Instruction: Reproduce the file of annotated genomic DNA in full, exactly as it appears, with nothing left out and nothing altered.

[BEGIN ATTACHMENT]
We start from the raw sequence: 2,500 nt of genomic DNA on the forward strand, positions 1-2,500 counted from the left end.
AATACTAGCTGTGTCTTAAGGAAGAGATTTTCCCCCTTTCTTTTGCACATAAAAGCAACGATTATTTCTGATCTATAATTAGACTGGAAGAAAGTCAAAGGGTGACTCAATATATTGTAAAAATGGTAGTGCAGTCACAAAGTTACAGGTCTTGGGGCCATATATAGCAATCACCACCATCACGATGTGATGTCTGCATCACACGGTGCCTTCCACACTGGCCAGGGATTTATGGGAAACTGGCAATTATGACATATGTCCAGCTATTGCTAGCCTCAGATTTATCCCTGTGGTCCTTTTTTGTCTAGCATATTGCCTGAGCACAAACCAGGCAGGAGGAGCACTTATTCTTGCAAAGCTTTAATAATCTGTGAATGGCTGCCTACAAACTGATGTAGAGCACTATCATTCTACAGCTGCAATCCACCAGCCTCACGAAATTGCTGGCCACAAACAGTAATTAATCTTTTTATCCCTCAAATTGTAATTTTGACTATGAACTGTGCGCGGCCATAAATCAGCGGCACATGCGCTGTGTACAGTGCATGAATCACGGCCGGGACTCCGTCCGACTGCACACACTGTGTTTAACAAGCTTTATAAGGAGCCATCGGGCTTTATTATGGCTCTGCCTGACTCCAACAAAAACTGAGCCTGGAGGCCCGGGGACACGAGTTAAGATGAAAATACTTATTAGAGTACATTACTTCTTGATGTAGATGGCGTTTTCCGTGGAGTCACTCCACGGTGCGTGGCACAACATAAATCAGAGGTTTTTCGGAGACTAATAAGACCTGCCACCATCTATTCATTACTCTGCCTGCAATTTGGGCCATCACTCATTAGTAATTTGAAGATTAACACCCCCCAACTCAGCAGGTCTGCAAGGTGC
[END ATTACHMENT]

We start from the raw sequence: 2,500 nt of genomic DNA on the forward strand, positions 1-2,500 counted from the left end.
AATACTAGCTGTGTCTTAAGGAAGAGATTTTCCCCCTTTCTTTTGCACATAAAAGCAACGATTATTTCTGATCTATAATTAGACTGGAAGAAAGTCAAAGGGTGACTCAATATATTGTAAAAATGGTAGTGCAGTCACAAAGTTACAGGTCTTGGGGCCATATATAGCAATCACCACCATCACGATGTGATGTCTGCATCACACGGTGCCTTCCACACTGGCCAGGGATTTATGGGAAACTGGCAATTATGACATATGTCCAGCTATTGCTAGCCTCAGATTTATCCCTGTGGTCCTTTTTTGTCTAGCATATTGCCTGAGCACAAACCAGGCAGGAGGAGCACTTATTCTTGCAAAGCTTTAATAATCTGTGAATGGCTGCCTACAAACTGATGTAGAGCACTATCATTCTACAGCTGCAATCCACCAGCCTCACGAAATTGCTGGCCACAAACAGTAATTAATCTTTTTATCCCTCAAATTGTAATTTTGACTATGAACTGTGCGCGGCCATAAATCAGCGGCACATGCGCTGTGTACAGTGCATGAATCACGGCCGGGACTCCGTCCGACTGCACACACTGTGTTTAACAAGCTTTATAAGGAGCCATCGGGCTTTATTATGGCTCTGCCTGACTCCAACAAAAACTGAGCCTGGAGGCCCGGGGACACGAGTTAAGATGAAAATACTTATTAGAGTACATTACTTCTTGATGTAGATGGCGTTTTCCGTGGAGTCACTCCACGGTGCGTGGCACAACATAAATCAGAGGTTTTTCGGAGACTAATAAGACCTGCCACCATCTATTCATTACTCTGCCTGCAATTTGGGCCATCACTCATTAGTAATTTGAAGATTAACACCCCCCAACTCAGCAGGTCTGCAAGGTGC